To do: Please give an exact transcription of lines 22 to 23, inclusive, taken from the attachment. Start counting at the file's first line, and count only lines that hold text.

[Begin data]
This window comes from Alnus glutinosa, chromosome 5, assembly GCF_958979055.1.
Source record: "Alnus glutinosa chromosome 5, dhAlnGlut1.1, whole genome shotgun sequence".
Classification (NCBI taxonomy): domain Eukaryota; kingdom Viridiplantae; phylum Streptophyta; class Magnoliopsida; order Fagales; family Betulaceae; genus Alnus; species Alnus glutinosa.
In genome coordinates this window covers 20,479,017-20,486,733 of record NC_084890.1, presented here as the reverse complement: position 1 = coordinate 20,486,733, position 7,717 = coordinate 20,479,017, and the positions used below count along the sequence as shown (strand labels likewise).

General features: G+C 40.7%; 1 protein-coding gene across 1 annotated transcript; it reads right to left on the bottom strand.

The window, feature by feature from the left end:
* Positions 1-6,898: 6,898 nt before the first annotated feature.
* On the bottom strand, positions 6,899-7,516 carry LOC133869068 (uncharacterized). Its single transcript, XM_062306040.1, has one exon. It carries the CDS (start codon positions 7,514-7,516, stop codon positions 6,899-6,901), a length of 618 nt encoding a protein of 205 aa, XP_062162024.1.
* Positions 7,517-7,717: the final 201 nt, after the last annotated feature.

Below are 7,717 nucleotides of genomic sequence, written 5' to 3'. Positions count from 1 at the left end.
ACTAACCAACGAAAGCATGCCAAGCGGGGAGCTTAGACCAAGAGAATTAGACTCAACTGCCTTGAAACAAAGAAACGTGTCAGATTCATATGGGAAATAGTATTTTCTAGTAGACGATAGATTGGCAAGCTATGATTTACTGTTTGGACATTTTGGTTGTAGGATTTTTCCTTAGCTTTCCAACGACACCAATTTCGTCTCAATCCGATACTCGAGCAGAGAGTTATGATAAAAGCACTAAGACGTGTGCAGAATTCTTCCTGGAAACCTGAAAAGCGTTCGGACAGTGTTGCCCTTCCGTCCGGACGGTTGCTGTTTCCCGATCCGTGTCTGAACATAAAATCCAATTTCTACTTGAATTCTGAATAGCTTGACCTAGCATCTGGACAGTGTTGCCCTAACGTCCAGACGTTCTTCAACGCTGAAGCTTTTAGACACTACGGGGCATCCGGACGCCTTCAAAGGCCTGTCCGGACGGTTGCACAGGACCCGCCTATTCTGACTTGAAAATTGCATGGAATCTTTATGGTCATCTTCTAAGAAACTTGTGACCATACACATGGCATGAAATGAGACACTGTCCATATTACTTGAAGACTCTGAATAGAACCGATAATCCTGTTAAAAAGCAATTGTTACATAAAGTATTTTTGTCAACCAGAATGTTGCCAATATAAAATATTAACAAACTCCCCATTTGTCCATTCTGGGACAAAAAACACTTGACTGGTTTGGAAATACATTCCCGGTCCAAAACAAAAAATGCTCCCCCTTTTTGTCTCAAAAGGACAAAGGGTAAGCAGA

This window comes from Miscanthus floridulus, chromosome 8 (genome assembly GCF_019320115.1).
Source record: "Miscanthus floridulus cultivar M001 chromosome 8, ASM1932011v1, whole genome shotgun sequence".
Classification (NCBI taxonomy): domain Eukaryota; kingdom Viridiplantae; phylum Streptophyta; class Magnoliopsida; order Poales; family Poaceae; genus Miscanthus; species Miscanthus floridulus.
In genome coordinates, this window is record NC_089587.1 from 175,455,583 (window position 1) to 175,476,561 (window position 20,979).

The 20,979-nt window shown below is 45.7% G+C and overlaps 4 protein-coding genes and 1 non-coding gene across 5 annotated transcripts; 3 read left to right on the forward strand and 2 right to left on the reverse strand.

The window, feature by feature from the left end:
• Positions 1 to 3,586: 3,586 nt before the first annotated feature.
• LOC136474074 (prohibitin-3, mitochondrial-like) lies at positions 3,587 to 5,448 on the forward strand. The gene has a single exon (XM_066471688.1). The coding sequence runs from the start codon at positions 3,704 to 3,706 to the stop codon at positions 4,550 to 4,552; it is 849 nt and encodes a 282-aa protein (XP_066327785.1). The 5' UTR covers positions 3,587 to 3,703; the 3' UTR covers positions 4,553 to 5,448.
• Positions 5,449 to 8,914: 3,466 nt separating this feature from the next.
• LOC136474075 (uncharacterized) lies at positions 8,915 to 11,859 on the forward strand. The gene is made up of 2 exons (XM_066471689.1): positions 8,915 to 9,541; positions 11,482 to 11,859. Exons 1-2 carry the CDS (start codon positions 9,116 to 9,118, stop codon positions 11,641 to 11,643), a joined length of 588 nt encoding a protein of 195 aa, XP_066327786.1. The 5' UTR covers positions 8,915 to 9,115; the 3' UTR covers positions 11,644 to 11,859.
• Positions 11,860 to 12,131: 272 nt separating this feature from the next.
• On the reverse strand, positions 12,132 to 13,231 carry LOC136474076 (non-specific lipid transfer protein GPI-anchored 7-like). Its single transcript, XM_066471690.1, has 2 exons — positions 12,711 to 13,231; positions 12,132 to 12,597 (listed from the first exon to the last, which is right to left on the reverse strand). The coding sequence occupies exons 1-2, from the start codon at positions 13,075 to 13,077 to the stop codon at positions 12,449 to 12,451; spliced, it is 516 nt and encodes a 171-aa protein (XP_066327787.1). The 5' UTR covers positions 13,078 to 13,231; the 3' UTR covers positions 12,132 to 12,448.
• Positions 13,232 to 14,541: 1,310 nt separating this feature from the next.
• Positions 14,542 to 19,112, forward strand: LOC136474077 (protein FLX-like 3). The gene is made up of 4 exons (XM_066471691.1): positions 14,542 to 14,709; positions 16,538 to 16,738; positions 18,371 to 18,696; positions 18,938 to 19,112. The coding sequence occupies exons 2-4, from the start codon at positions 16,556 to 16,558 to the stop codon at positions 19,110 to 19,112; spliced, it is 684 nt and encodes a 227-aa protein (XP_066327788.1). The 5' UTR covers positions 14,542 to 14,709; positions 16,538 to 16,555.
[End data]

• Positions 11,860 to 12,131: 272 nt separating this feature from the next.
• On the reverse strand, positions 12,132 to 13,231 carry LOC136474076 (non-specific lipid transfer protein GPI-anchored 7-like). Its single transcript, XM_066471690.1, has 2 exons — positions 12,711 to 13,231; positions 12,132 to 12,597 (listed from the first exon to the last, which is right to left on the reverse strand). The coding sequence occupies exons 1-2, from the start codon at positions 13,075 to 13,077 to the stop codon at positions 12,449 to 12,451; spliced, it is 516 nt and encodes a 171-aa protein (XP_066327787.1). The 5' UTR covers positions 13,078 to 13,231; the 3' UTR covers positions 12,132 to 12,448.